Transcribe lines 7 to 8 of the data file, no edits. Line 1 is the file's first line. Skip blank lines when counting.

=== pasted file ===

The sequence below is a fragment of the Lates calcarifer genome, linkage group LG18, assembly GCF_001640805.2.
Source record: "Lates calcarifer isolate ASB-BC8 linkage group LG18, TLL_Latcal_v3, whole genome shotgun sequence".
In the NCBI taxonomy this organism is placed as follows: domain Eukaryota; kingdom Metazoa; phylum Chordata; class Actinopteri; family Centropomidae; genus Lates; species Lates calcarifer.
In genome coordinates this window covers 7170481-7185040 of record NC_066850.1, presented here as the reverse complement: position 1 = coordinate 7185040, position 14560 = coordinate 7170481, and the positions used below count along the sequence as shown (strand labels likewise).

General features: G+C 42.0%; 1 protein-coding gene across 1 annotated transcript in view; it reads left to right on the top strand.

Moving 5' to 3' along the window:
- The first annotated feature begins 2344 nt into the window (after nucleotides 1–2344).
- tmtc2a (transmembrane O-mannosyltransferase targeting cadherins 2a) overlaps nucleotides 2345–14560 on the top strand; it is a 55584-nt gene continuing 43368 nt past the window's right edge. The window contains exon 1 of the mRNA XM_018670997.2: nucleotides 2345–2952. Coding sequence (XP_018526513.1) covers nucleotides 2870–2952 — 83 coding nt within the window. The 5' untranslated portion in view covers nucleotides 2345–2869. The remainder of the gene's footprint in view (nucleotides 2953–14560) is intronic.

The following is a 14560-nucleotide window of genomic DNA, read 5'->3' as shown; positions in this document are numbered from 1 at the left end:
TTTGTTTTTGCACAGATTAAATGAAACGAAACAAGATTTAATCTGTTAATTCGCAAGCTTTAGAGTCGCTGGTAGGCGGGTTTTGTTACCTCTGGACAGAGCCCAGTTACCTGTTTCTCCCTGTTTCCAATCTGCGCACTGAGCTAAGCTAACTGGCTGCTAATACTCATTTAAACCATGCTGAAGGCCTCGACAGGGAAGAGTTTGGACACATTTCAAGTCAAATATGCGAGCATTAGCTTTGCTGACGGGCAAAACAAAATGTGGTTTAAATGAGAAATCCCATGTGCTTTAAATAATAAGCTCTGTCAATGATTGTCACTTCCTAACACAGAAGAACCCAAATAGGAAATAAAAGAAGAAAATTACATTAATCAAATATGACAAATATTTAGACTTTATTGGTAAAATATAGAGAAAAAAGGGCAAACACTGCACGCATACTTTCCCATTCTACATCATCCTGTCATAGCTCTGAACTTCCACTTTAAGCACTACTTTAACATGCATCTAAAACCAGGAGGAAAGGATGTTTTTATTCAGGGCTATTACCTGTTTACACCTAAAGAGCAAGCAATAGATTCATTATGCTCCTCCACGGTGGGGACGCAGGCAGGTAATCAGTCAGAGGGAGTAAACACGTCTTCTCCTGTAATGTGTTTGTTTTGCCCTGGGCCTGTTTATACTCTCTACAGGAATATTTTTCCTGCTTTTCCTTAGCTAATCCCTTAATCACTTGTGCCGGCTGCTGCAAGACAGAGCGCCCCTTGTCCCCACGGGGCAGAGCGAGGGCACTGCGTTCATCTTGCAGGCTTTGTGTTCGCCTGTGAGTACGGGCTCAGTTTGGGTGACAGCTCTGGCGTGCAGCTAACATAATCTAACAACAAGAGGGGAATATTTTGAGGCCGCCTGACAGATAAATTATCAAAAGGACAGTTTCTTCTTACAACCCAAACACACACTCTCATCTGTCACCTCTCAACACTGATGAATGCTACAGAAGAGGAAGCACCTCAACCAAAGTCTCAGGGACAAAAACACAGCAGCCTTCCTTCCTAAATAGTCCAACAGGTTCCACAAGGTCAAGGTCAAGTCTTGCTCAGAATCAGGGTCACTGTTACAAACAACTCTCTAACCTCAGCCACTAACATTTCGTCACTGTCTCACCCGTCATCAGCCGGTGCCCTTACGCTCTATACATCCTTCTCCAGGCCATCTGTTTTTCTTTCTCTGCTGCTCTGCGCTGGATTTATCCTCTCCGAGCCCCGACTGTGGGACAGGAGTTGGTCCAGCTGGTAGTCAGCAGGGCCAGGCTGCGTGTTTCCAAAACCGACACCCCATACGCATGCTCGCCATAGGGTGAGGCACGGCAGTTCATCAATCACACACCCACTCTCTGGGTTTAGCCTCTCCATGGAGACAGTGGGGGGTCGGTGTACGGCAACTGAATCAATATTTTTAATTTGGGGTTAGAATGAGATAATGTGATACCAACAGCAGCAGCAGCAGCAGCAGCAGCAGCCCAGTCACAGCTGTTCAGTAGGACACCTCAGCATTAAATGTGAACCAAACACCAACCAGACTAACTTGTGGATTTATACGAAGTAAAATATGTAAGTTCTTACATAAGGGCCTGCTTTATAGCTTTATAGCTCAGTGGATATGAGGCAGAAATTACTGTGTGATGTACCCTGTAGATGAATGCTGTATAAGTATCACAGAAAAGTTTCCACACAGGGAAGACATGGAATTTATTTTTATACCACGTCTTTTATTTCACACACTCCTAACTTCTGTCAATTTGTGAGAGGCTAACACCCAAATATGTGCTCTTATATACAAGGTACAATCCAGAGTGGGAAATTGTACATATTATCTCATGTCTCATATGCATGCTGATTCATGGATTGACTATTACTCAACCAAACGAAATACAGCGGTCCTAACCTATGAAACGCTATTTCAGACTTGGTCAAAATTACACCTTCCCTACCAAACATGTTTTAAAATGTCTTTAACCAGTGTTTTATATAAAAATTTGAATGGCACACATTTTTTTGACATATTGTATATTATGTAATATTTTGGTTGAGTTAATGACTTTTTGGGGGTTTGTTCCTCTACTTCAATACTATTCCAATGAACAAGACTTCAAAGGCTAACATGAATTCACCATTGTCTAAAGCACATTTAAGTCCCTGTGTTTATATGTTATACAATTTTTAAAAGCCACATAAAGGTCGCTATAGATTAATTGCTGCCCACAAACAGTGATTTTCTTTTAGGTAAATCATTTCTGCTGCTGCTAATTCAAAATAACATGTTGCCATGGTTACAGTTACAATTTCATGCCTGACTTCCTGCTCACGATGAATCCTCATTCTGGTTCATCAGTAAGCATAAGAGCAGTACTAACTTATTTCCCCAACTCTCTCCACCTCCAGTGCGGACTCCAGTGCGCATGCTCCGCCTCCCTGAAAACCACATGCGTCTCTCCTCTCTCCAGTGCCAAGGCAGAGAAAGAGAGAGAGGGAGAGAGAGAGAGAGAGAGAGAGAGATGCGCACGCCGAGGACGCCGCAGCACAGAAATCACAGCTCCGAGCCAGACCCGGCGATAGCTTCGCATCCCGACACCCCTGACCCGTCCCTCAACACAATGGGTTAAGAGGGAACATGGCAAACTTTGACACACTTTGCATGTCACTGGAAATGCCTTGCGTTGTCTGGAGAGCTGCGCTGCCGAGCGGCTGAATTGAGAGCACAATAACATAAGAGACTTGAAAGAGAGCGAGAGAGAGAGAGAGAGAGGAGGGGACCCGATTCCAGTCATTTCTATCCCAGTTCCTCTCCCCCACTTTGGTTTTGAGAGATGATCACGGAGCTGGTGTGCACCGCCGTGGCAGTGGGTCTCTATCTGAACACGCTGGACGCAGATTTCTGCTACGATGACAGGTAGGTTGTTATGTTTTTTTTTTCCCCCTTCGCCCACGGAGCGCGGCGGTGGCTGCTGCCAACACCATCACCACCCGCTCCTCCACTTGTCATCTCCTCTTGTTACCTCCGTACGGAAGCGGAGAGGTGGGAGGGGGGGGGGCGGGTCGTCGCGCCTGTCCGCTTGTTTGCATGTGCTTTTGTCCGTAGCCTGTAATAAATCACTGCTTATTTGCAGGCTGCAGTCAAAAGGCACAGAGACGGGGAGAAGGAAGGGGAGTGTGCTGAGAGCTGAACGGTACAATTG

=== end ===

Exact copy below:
- The first annotated feature begins 2344 nt into the window (after nucleotides 1–2344).
- tmtc2a (transmembrane O-mannosyltransferase targeting cadherins 2a) overlaps nucleotides 2345–14560 on the top strand; it is a 55584-nt gene continuing 43368 nt past the window's right edge. The window contains exon 1 of the mRNA XM_018670997.2: nucleotides 2345–2952. Coding sequence (XP_018526513.1) covers nucleotides 2870–2952 — 83 coding nt within the window. The 5' untranslated portion in view covers nucleotides 2345–2869. The remainder of the gene's footprint in view (nucleotides 2953–14560) is intronic.